Since Austin is a city that embraces live music in all forms — and much theater in many forms — do these shows resonate in a special way here? Or are we seeing yet another chapter in America’s long love affair with musicals?

“I can’t say for sure that’s it’s one or the other,” Panoff says. “Other businesses are following suit. There’s a new hotel or restaurant popping up every day! I will say that this tremendous growth in demand for these offerings has been driving up ticket prices, which is why organizations like Texas Performing Arts work hard to keep them affordable, especially for University of Texas students.”

Ever since Bass Concert Hall opened at UT in 1981, commercial theater productions such as pop concerts, stand-up comedy and Broadway musicals have subsidized a wide range of global offerings during the rest of the year.

Panoff points out that any student in the metro Austin region — with a student ID — can purchase a $10 ticket for any performance from the Essential Series, the center’s noncommercial season of classical music, jazz and world music, along with productions like the National Theatre of Scotland’s “Let the Right One In.”

The center offers something else special for UT students only, the Bass Pass. For $40 a year, pass holders get priority access to a limited number of $10 tickets to Broadway in Austin titles and commercial concerts. Over and above these options, most Broadway shows here offer discounted student rush tickets.

In addition to affordable ticket access, the center provides community-based activities from each Broadway production that comes to campus.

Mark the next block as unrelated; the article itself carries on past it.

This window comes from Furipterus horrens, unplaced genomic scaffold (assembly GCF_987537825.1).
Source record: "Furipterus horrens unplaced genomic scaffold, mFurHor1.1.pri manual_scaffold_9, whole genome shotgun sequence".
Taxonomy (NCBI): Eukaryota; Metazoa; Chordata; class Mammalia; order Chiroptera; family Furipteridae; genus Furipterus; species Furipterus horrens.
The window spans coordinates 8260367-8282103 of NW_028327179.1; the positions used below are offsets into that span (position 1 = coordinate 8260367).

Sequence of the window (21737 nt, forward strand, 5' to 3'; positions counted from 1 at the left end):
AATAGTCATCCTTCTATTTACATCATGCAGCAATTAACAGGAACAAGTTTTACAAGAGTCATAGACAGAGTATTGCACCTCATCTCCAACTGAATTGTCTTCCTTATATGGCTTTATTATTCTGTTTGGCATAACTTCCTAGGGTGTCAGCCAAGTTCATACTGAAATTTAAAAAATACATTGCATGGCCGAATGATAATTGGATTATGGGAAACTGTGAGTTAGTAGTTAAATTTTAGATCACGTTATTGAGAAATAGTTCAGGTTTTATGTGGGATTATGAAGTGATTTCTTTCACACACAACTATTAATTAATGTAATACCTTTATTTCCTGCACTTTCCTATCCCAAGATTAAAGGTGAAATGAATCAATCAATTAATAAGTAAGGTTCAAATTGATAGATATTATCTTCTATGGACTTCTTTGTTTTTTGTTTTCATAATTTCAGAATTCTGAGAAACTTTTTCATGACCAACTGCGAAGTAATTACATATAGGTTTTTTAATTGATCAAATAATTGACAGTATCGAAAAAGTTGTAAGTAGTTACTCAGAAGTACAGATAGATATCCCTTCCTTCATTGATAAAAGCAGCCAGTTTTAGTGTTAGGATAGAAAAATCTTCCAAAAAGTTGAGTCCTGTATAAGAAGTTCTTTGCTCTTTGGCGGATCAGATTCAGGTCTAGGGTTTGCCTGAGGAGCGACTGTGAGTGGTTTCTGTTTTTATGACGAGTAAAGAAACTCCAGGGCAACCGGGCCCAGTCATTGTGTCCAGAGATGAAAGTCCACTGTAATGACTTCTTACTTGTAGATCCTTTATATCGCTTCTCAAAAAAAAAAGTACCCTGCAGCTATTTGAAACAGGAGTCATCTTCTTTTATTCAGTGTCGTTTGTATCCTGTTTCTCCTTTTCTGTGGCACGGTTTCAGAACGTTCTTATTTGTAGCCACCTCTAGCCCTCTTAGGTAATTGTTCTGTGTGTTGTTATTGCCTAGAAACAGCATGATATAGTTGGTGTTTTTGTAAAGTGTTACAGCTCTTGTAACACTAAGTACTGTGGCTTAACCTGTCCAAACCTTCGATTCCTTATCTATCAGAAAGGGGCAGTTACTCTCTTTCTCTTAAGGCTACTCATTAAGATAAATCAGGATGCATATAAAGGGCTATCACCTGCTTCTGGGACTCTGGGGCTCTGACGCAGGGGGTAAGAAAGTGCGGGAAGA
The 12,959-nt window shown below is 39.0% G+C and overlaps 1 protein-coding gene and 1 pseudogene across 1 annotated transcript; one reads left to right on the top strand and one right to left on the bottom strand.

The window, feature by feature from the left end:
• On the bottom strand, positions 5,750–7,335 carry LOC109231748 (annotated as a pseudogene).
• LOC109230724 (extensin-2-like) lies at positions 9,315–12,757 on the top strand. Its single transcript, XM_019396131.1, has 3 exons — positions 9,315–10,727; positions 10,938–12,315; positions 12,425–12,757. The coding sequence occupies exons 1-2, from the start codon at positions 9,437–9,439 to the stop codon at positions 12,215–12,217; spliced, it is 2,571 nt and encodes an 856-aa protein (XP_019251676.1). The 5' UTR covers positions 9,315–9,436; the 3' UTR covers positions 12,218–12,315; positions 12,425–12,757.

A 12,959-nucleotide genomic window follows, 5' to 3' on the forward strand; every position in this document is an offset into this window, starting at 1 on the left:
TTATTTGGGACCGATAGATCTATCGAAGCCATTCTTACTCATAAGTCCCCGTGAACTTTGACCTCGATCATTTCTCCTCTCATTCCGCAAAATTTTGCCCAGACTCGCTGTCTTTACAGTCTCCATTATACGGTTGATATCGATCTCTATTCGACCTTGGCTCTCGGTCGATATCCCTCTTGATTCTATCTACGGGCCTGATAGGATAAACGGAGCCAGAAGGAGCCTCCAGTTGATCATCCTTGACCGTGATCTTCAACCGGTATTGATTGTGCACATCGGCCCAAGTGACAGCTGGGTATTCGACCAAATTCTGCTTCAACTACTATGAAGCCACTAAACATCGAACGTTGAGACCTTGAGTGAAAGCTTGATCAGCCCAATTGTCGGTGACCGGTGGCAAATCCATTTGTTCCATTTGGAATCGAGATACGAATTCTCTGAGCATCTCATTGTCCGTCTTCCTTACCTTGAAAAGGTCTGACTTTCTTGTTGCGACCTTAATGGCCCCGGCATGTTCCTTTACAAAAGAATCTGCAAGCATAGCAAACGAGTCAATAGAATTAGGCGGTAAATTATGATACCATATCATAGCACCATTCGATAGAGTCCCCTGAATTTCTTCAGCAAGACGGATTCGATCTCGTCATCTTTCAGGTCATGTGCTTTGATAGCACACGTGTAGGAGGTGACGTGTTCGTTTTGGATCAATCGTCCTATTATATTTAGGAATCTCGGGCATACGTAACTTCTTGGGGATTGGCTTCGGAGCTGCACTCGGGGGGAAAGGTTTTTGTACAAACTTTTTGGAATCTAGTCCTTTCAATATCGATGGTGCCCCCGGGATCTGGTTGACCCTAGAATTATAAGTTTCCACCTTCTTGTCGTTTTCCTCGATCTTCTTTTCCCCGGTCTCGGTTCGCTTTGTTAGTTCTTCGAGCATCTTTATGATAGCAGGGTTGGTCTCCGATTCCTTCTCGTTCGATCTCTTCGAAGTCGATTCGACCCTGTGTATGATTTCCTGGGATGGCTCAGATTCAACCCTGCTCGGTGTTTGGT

Here is one reason why folks might want to subscribe to the 2017-18 season: They get to be first in line for the 2018-19 season, when a certain highly anticipated chart-buster comes to town.

UPDATE: In an earlier version of this story, Lauren Worsham’s name was misspelled.



Reader Comments ...


Next Up in Austin360

U2 went to Whataburger?
U2 went to Whataburger?

(L-R) Adam Clayton, Bono, Larry Mullen Jr. and The Edge of U2 perform onstage on The Joshua Tree Tour at NRG Stadium on May 24, 2017 in Houston Texas.
Remember Gregg Allman with this 1995 “Austin City Limits” broadcast
Remember Gregg Allman with this 1995 “Austin City Limits” broadcast

Classic rocker Gregg Allman died today at age 69. According to his publicist he “passed away peacefully” at his home in Savannah, Ga.
These warm-weather wines won't compete with the grill
These warm-weather wines won't compete with the grill

When the temperature soars, I often prefer red wines that have not been aged in oak or treated with wood in any way. Here are three examples of unoaked reds. Give them just a slight chill and enjoy them during your cookouts. For good measure, we also have a crisp sauvignon blanc and a floral rosé. - Dave McIntyre - - - GREAT VALUE 2.5 stars...
John Kasich shows off pop culture savvy on ‘The View’
John Kasich shows off pop culture savvy on ‘The View’

John Kasich famously referred to himself as the “only adult on the stage” during a presidential debate last year, but the Republican governor of Ohio also knows how to connect with teens, thanks to his pop culture knowledge. >> Read more trending news On Thursday, Kasich appeared on “The View” and gave his opinions about...
Bank forecloses on ‘Extreme Makeover’ homeowner in Michigan
Bank forecloses on ‘Extreme Makeover’ homeowner in Michigan

Nearly nine years ago, Arlene Nickless had her home rebuilt on national television. By Monday, she must turn in her keys and leave. >> Read more trending news  Designers with ABC’s “Extreme Makeover: Home Edition” — helped by hundreds of volunteers — built her family's home in 2008 after the death of Tim Nickless...
More Stories